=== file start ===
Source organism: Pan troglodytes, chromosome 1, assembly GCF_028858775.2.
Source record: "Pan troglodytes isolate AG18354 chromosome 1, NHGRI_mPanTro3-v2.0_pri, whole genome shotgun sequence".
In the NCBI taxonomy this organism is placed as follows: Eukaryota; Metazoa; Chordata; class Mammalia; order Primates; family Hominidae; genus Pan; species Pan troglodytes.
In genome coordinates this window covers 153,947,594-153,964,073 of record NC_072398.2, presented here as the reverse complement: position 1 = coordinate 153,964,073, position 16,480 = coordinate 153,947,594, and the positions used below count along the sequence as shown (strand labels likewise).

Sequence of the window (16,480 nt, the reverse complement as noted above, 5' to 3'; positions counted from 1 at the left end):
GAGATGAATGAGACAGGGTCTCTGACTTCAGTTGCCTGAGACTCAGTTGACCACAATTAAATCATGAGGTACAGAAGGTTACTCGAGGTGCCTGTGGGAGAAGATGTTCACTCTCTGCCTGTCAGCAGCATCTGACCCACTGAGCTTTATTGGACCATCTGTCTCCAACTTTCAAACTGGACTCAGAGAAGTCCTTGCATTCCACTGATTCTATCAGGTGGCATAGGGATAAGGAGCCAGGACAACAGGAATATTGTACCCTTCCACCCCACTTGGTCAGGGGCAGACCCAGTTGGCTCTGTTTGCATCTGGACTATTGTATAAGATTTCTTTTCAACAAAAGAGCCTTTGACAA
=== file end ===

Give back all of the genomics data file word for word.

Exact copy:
Source organism: Pan troglodytes, chromosome 1, assembly GCF_028858775.2.
Source record: "Pan troglodytes isolate AG18354 chromosome 1, NHGRI_mPanTro3-v2.0_pri, whole genome shotgun sequence".
In the NCBI taxonomy this organism is placed as follows: Eukaryota; Metazoa; Chordata; class Mammalia; order Primates; family Hominidae; genus Pan; species Pan troglodytes.
In genome coordinates this window covers 153,947,594-153,964,073 of record NC_072398.2, presented here as the reverse complement: position 1 = coordinate 153,964,073, position 16,480 = coordinate 153,947,594, and the positions used below count along the sequence as shown (strand labels likewise).

Sequence of the window (16,480 nt, the reverse complement as noted above, 5' to 3'; positions counted from 1 at the left end):
GAGATGAATGAGACAGGGTCTCTGACTTCAGTTGCCTGAGACTCAGTTGACCACAATTAAATCATGAGGTACAGAAGGTTACTCGAGGTGCCTGTGGGAGAAGATGTTCACTCTCTGCCTGTCAGCAGCATCTGACCCACTGAGCTTTATTGGACCATCTGTCTCCAACTTTCAAACTGGACTCAGAGAAGTCCTTGCATTCCACTGATTCTATCAGGTGGCATAGGGATAAGGAGCCAGGACAACAGGAATATTGTACCCTTCCACCCCACTTGGTCAGGGGCAGACCCAGTTGGCTCTGTTTGCATCTGGACTATTGTATAAGATTTCTTTTCAACAAAAGAGCCTTTGACAA